At some point in my youth I got very interested in programming, really interested, much more so than my peers. When I got to University, with access to the Internet (back when it was a largely text based affair) I met like minded people, and started identifying myself as a hacker. In the media hacking was exclusively illegal activity, but real hackers knew it was just about exploring possibilities with technologies. I read the alt.hackers usenet group. I bought a copy of the hackers’ dictionary, I read Stephen Levy’s book about the MIT hackers, and ran a telnet BBS. I felt some sense of belonging..
It’s frustrating then that the word has been hijacked by some strange characters with, from my perspective, uncomfortably right-wing agendas. Paul Graham wrote a piece nominally about Hackers and Painters, but actually about himself. It contains the following passage on computer science: “The way to create something beautiful is often to make subtle tweaks to something that already exists, or to combine existing ideas in a slightly new way. This kind of work is hard to convey in a research paper.” Clearly Paul Graham doesn’t know much about the nature of computer science research (most certainly nothing about MIR), but he knows a lot about startups, indeed the thrust of his Hackers and Painters essay is actually to evangelise hacker startups. Paul Graham has a venture captial company, y-combinator, funding tech startups. Once, he ran a social news website called `startup news‘, which he one day decided to rename to `hacker news’. It’s become one of the more popular websites among programmers, but still carries a large proportion of news items about startups. I’d guess that among these people, hacking has come to mean being as much about becoming a millionaire as enjoying programming for the sake of it.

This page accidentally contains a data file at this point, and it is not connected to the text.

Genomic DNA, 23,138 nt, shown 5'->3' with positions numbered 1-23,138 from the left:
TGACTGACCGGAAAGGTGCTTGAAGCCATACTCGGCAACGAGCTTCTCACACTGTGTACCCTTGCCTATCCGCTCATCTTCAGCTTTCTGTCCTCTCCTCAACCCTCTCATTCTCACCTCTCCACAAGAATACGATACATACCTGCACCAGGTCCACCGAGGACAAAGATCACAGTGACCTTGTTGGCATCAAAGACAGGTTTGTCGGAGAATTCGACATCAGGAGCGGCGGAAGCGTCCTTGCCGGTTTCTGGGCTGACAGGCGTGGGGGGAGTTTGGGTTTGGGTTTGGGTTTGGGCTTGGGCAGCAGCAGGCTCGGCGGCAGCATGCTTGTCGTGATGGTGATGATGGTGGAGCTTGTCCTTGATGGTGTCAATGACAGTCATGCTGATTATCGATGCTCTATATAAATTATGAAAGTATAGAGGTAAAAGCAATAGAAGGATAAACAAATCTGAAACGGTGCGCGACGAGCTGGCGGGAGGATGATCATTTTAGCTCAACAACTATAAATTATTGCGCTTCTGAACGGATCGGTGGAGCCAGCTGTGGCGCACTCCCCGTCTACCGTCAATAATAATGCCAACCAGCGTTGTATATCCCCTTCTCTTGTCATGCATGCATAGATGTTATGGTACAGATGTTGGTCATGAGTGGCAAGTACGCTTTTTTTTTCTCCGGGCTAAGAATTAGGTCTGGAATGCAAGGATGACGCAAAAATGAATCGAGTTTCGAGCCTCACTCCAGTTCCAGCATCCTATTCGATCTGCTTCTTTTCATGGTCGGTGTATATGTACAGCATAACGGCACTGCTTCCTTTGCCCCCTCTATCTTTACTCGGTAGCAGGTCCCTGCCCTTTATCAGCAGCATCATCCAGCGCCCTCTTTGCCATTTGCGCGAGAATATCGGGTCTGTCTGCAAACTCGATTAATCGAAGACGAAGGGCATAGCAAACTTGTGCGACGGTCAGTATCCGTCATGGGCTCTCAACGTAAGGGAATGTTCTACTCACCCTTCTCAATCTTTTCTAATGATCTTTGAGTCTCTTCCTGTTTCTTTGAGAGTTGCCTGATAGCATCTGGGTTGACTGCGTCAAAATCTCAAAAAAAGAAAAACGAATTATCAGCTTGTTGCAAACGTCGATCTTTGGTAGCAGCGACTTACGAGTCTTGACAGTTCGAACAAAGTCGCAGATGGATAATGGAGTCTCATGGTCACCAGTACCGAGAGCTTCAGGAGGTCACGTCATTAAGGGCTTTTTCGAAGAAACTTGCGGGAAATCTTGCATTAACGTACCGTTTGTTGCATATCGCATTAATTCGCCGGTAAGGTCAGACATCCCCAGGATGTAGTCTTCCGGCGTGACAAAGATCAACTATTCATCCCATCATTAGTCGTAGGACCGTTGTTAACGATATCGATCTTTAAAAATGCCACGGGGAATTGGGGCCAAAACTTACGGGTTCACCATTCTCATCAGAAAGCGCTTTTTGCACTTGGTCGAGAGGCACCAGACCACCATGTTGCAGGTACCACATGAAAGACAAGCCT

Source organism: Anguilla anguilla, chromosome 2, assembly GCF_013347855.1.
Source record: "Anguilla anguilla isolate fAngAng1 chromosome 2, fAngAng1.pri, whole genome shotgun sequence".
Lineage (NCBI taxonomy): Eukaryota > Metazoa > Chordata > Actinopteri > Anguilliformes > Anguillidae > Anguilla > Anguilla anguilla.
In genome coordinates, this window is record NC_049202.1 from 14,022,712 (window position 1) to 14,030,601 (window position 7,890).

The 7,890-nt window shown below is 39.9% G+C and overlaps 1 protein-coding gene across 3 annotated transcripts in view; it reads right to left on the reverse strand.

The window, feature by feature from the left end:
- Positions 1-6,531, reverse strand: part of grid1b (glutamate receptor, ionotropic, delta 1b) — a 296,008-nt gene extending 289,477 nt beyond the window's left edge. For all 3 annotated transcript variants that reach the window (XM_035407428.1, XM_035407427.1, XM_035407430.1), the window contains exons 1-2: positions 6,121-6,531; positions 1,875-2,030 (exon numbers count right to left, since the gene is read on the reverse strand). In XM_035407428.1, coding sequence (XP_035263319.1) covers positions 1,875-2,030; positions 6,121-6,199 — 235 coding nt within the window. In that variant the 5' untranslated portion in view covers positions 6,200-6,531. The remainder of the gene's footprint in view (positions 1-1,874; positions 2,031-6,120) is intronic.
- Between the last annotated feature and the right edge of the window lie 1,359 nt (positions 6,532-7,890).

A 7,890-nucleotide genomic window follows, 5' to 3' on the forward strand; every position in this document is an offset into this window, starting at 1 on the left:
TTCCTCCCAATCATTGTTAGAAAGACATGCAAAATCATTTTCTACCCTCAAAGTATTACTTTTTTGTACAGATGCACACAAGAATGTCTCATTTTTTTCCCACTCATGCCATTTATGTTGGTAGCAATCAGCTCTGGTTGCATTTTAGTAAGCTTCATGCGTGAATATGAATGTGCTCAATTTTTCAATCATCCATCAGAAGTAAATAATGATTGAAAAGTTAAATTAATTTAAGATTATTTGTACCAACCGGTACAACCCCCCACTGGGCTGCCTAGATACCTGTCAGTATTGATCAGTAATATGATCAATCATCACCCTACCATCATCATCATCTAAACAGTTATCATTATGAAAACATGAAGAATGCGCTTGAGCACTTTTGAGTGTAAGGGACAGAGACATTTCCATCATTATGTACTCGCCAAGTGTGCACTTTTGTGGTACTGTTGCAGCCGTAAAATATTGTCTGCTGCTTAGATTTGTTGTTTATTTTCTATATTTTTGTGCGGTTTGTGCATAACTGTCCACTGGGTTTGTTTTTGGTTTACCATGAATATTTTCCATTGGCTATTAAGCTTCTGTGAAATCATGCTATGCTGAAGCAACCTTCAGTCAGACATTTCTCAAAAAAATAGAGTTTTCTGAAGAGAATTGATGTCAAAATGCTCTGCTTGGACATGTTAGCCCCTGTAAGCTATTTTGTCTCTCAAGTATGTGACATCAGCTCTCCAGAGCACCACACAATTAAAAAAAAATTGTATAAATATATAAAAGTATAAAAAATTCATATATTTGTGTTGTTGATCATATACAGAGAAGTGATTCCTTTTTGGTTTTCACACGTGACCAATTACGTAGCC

Eric S. Raymond is perhaps more of a right wing nutcase. ESR is the self-proclaimed editor of the jargon file, AKA the hacker’s dictionary. In 2003 he took it upon himself to make a number of edits to the jargon file to recast the hacker in his own image. The typical political position of a hacker was edited from “vaguely liberal-moderate” to “moderate to neo-conservative”, and the anti-war journalist Robert Fisk was given his own special entry in order to dismiss his opinions.
So I began to feel that the word ‘Hacker’ had been stolen from right wing entrepreneurs. But I’ve realised, that’s really not true. Considering those original hackers at MIT that Stephen Levy wrote about. They were privileged young white male model railway enthusiasts and phone phreakers, leading hidden lives working for the military while the Vietnam war flared, with a war game among their greatest accomplishments. Are they really great role models? There are some amazing groups of hackers around Europe doing wildly creative things. I feel totally inspired by these people, but unfortunately they don’t own the word Hacker any more than Paul Graham or ESR does…
It seems this word means nothing outside a specific community. So, for what it’s worth, these days, if anyone asks, I’m a dork..